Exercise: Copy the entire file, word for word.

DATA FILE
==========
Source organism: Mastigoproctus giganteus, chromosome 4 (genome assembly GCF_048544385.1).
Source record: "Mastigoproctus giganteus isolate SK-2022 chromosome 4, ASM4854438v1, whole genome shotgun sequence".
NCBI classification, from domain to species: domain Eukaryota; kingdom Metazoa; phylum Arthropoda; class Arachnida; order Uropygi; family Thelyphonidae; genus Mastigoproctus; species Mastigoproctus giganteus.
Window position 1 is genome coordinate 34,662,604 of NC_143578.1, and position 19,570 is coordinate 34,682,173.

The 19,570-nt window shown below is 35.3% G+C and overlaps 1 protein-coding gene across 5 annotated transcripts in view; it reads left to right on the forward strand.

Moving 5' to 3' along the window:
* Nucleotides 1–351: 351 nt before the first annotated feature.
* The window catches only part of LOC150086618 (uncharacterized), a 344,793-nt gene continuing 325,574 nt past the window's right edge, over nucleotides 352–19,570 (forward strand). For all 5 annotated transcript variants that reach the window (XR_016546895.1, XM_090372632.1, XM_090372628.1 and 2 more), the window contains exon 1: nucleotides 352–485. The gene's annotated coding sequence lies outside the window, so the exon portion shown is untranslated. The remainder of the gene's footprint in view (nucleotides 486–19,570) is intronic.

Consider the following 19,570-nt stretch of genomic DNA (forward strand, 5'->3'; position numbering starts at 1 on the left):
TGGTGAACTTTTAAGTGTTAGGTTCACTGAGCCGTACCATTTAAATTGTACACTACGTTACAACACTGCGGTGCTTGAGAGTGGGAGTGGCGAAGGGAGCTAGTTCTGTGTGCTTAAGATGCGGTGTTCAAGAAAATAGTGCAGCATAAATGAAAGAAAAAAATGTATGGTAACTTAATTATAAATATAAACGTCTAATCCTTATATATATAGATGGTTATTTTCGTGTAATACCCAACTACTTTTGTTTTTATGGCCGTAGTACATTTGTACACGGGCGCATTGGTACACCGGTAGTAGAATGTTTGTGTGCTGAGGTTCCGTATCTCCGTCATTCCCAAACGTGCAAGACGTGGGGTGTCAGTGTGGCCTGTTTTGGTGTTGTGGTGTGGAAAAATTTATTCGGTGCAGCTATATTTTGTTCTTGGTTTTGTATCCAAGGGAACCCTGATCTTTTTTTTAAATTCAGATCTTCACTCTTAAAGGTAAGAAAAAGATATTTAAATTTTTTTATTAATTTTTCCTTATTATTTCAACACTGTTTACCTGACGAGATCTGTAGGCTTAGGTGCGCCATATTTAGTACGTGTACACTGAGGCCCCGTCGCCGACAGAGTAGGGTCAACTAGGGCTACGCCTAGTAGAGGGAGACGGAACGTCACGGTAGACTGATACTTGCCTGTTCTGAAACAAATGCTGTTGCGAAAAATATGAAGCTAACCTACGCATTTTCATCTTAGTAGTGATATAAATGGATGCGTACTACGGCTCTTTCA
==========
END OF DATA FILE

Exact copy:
Source organism: Mastigoproctus giganteus, chromosome 4 (genome assembly GCF_048544385.1).
Source record: "Mastigoproctus giganteus isolate SK-2022 chromosome 4, ASM4854438v1, whole genome shotgun sequence".
NCBI classification, from domain to species: domain Eukaryota; kingdom Metazoa; phylum Arthropoda; class Arachnida; order Uropygi; family Thelyphonidae; genus Mastigoproctus; species Mastigoproctus giganteus.
Window position 1 is genome coordinate 34,662,604 of NC_143578.1, and position 19,570 is coordinate 34,682,173.

The 19,570-nt window shown below is 35.3% G+C and overlaps 1 protein-coding gene across 5 annotated transcripts in view; it reads left to right on the forward strand.

Moving 5' to 3' along the window:
* Nucleotides 1–351: 351 nt before the first annotated feature.
* The window catches only part of LOC150086618 (uncharacterized), a 344,793-nt gene continuing 325,574 nt past the window's right edge, over nucleotides 352–19,570 (forward strand). For all 5 annotated transcript variants that reach the window (XR_016546895.1, XM_090372632.1, XM_090372628.1 and 2 more), the window contains exon 1: nucleotides 352–485. The gene's annotated coding sequence lies outside the window, so the exon portion shown is untranslated. The remainder of the gene's footprint in view (nucleotides 486–19,570) is intronic.

Consider the following 19,570-nt stretch of genomic DNA (forward strand, 5'->3'; position numbering starts at 1 on the left):
TGGTGAACTTTTAAGTGTTAGGTTCACTGAGCCGTACCATTTAAATTGTACACTACGTTACAACACTGCGGTGCTTGAGAGTGGGAGTGGCGAAGGGAGCTAGTTCTGTGTGCTTAAGATGCGGTGTTCAAGAAAATAGTGCAGCATAAATGAAAGAAAAAAATGTATGGTAACTTAATTATAAATATAAACGTCTAATCCTTATATATATAGATGGTTATTTTCGTGTAATACCCAACTACTTTTGTTTTTATGGCCGTAGTACATTTGTACACGGGCGCATTGGTACACCGGTAGTAGAATGTTTGTGTGCTGAGGTTCCGTATCTCCGTCATTCCCAAACGTGCAAGACGTGGGGTGTCAGTGTGGCCTGTTTTGGTGTTGTGGTGTGGAAAAATTTATTCGGTGCAGCTATATTTTGTTCTTGGTTTTGTATCCAAGGGAACCCTGATCTTTTTTTTAAATTCAGATCTTCACTCTTAAAGGTAAGAAAAAGATATTTAAATTTTTTTATTAATTTTTCCTTATTATTTCAACACTGTTTACCTGACGAGATCTGTAGGCTTAGGTGCGCCATATTTAGTACGTGTACACTGAGGCCCCGTCGCCGACAGAGTAGGGTCAACTAGGGCTACGCCTAGTAGAGGGAGACGGAACGTCACGGTAGACTGATACTTGCCTGTTCTGAAACAAATGCTGTTGCGAAAAATATGAAGCTAACCTACGCATTTTCATCTTAGTAGTGATATAAATGGATGCGTACTACGGCTCTTTCA